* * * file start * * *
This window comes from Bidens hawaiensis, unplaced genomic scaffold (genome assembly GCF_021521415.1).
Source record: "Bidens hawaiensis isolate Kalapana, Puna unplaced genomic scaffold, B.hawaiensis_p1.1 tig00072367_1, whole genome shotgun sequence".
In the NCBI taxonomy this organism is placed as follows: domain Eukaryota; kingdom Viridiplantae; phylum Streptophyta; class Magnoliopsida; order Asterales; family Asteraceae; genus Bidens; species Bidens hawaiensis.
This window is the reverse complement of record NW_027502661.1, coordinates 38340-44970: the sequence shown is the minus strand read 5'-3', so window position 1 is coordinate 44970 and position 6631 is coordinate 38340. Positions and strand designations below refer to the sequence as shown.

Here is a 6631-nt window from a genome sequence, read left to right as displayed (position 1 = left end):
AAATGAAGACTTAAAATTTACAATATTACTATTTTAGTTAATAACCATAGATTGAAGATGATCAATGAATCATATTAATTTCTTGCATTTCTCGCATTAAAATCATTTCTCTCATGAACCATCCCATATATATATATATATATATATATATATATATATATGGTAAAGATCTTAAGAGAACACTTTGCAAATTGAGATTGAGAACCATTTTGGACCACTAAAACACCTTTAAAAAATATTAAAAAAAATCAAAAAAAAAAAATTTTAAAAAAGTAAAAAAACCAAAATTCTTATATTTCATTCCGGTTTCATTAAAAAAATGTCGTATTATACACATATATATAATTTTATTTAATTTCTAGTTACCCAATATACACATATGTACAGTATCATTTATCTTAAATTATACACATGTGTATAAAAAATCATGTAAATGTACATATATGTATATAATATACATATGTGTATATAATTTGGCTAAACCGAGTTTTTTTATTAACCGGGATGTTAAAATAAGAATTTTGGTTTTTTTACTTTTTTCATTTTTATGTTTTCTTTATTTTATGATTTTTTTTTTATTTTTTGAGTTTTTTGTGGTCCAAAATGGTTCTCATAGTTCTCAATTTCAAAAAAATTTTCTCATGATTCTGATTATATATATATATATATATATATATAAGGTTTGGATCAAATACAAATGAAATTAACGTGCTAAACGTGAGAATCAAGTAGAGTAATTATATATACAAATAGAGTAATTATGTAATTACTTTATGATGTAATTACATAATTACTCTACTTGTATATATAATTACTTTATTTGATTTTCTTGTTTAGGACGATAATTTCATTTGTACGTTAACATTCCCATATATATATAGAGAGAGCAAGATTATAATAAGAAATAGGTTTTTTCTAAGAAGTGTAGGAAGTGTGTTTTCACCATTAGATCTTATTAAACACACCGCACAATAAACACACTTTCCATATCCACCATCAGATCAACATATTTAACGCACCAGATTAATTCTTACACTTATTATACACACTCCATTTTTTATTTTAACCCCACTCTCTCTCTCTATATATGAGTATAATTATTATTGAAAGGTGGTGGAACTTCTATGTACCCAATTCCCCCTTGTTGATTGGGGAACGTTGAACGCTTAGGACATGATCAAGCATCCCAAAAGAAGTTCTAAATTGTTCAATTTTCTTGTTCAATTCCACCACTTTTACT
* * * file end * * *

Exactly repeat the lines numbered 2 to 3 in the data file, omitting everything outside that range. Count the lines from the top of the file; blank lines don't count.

Source record: "Bidens hawaiensis isolate Kalapana, Puna unplaced genomic scaffold, B.hawaiensis_p1.1 tig00072367_1, whole genome shotgun sequence".
In the NCBI taxonomy this organism is placed as follows: domain Eukaryota; kingdom Viridiplantae; phylum Streptophyta; class Magnoliopsida; order Asterales; family Asteraceae; genus Bidens; species Bidens hawaiensis.